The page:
Actor Cary Elwes at a party after the screening of the film 'Saw' in New York.
Actor Cary Elwes at a party after the screening of the film 'Saw' in New York. Dimitrios Kambouris (WireImage for LIONSGATE)

Peter Travers, of Rolling Stone, needed just three lines to pan Wan for his “creepy” display of unscrupulousness and bad taste. Mike Clark, of USA Today, felt that the film engaged in constant assaults on sanity and the most basic sense of ethics, and that it did so through “shamelessness” rather than true cinematic skill. Scott Tobias, of AV Club, considered the movie to be the epitome of imbecility, starring a “random freak pulled out of the screenwriter’s ass.”

Of the rare praise in the first reactions, The Guardian’s Peter Bradshaw, found the film to be “an unhealthy and eccentric atmosphere” worthy of cruel thrillers like Seven. In Entertainment Weekly, Owen Gleiberman chose to be condescending, observing that, beyond its nightmarish atmosphere and commitment to unadulterated physical horror, the movie had a remarkable ability to entertain the audience without insulting its intelligence (at all).

Count to ten

Two decades later, the film that Gleiberman considered to be honest in its own way — an atrocious movie without much ambition, whose success he never would have predicted — has eight sequels with earnings of between $40 million and $169 million; the franchise is about to premiere its tenth installment, Saw X, which opens on September 29. The latest installment is directed by Kevin Greutert, who also made Saw VI and served as editor on up to six of the franchise’s installments. Saw X brings back the original villain, John Kramer, also known as Jigsaw (played, once again, by the very competent Tobin Bell), the cancer patient whose resentment and excessive attachment to life have turned him into a twisted and merciless predator.

In a telling Reddit thread about what to expect from Saw X, fans of the franchise are more than willing to take the bait again and go to the cinema as enthusiastic as ever, but they have a number of conditions for the film. The first is that they don’t want “a new disciple and apprentice psychopath,” a plot device that has been abused since Kramer died at the end of the third installment. Nor would they accept “an excessive use of computer-generated visual effects” (Saw has always boasted of a certain “handcrafted” style that makes its most violent scenes particularly shocking), the introduction of paranormal phenomena or the representation of the villain “as a kind of vigilante and not as the bitter, moralistic and hypocritical individual he has always been.” If none of these things happen, they are all for the new movie.

Reading those comments, it is clear why Saw has not lost its ability to connect with its natural audience, mostly men between 18 and 25 years old. The installment has established a solid pact with its community of unconditional followers because it gives them what they want. It has understood their expectations and dedicated itself to satisfying them without denaturing the product. The red lines are clear: the coherence of characters and situations must be maintained; the violence should not be reduced, even though this particular ingredient makes it hard to accommodate in many cinemas; a certain level of verisimilitude and realism must remain, without falling into carnivalesque excesses; the sordidness and macabre humor must be retained, and, finally, while the quality of the script has deteriorated, the film must keep its ingenuity and capacity to surprise and not abuse previously used devices.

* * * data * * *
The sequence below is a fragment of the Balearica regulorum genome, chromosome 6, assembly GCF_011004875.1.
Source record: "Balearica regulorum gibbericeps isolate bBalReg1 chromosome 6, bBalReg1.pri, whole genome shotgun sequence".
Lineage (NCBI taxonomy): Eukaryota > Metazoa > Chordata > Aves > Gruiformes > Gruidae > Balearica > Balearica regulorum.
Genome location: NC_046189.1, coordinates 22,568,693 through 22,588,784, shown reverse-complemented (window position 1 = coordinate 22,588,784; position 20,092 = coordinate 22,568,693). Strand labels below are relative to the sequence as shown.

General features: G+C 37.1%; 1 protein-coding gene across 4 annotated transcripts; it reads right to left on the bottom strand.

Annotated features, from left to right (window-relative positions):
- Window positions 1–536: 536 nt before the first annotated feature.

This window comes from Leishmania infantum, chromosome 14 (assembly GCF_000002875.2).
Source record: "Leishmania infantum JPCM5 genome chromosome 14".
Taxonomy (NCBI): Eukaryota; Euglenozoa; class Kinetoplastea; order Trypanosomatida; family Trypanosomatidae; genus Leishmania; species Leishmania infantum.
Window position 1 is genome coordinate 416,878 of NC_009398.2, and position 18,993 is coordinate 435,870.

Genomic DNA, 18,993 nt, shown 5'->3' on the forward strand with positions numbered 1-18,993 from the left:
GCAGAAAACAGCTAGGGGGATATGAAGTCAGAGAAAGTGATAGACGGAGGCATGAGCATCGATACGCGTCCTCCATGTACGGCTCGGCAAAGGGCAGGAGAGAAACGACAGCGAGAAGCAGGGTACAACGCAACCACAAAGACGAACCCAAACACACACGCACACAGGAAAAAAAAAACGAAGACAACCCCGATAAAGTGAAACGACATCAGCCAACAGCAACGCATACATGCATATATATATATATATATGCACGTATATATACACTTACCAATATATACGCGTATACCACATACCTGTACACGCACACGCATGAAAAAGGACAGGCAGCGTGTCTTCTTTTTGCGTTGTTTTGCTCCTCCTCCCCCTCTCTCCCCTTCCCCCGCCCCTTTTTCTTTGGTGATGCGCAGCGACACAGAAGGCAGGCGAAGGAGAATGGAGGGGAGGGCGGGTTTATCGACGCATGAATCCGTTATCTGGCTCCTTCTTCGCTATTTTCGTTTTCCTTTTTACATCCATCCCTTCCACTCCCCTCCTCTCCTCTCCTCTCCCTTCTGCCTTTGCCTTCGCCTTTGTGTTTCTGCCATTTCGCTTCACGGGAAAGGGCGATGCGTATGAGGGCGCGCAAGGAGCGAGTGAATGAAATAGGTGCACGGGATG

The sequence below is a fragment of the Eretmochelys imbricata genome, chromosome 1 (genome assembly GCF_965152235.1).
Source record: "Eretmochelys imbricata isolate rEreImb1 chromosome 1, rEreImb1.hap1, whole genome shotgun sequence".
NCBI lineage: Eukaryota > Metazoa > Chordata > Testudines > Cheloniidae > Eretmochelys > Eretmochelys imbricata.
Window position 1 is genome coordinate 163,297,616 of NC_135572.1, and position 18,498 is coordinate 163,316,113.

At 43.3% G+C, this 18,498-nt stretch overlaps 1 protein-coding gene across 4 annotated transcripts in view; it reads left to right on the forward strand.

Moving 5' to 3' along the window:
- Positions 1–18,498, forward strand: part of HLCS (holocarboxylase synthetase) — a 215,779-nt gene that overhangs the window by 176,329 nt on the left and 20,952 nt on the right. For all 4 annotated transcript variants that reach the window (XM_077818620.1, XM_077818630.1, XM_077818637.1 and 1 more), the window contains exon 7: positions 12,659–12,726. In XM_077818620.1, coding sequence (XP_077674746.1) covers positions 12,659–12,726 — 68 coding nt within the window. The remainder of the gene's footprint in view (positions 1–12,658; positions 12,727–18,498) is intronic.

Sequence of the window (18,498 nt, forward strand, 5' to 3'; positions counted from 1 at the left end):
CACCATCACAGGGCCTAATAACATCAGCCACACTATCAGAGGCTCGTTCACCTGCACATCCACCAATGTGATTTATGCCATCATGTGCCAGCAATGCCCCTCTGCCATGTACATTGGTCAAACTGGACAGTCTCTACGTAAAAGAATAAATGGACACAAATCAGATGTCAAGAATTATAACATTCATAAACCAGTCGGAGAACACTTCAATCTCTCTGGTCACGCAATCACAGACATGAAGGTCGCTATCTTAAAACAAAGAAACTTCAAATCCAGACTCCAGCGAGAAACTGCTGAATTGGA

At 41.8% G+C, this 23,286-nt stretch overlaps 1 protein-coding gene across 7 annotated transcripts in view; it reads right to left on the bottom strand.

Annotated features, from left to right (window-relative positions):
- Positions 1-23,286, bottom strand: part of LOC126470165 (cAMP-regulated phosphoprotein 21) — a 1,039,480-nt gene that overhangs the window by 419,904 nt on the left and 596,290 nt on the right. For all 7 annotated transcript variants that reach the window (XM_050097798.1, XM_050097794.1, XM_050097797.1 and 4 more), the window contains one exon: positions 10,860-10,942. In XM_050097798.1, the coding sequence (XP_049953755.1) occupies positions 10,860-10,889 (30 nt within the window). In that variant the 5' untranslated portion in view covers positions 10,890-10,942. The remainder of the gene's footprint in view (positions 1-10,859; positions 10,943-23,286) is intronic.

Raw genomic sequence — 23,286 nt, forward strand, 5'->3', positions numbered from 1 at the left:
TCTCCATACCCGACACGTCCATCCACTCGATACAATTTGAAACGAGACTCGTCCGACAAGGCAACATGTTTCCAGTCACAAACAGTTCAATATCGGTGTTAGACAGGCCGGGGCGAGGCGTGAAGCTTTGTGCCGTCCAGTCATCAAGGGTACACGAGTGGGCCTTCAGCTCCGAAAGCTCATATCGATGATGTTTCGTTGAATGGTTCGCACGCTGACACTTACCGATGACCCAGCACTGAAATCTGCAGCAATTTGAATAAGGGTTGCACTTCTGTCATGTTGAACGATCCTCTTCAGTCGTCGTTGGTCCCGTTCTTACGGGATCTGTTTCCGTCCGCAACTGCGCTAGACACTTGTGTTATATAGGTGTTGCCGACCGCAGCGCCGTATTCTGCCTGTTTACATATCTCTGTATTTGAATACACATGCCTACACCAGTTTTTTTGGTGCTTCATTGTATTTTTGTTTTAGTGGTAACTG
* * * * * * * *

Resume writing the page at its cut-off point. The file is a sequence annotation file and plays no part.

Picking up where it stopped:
James Wan directed, co-wrote and produced the film that launched the franchise. He was also the one who made Saw 0.5, the short film — it’s just nine and a half minutes long — that started it all, now a cult classic, which was shot in a couple of days with a 16 mm camera for just over $2,000. Since then, Wan’s involvement in the franchise has been limited to participating in writing the Saw III script and serving as executive producer (along with Leigh Whannell) for all the other installments. The rest of the movies have been directed by the aforementioned Greutert and Darren Lynn Bousman, while the scripts have been written by different people, in a not-always-successful attempt to freshen things up and get ideas flowing. Saw’s creators have exercised increasingly distant quality control while embarking on other projects (Insidious, Anabelle, The Conjuring) and carrying the banner of revitalizing the horror genre in the process.

Through 2010, the Saw franchise continued its frenetic pace of releasing a new installment every year; they were always released in October to coincide with Halloween. Saw 3D, the seventh in the series, premiered as the final chapter that was set to end the story once and for all. And perhaps that would have been the case if its success at the box office (it earned $136 million and had a $17 million budget) had not made its directors reconsider the decision to kill the goose that lays the golden eggs.

Ultimately, the planned cancellation became a seven-year hiatus that served to rejuvenate the product. They launched the franchise again with Jigsaw (2017), an update directed by genre cinema’s new bluebloods, the Spierig Brothers. Jigsaw ended up following the same path as its predecessors: it garnered tepid to lousy reviews but enjoyed notable box-office success. That’s also what we can expect of the next installment of Saw, that is, unless the filmmakers have found a way to bring back our horrified amazement at Jigsaw’s first crimes.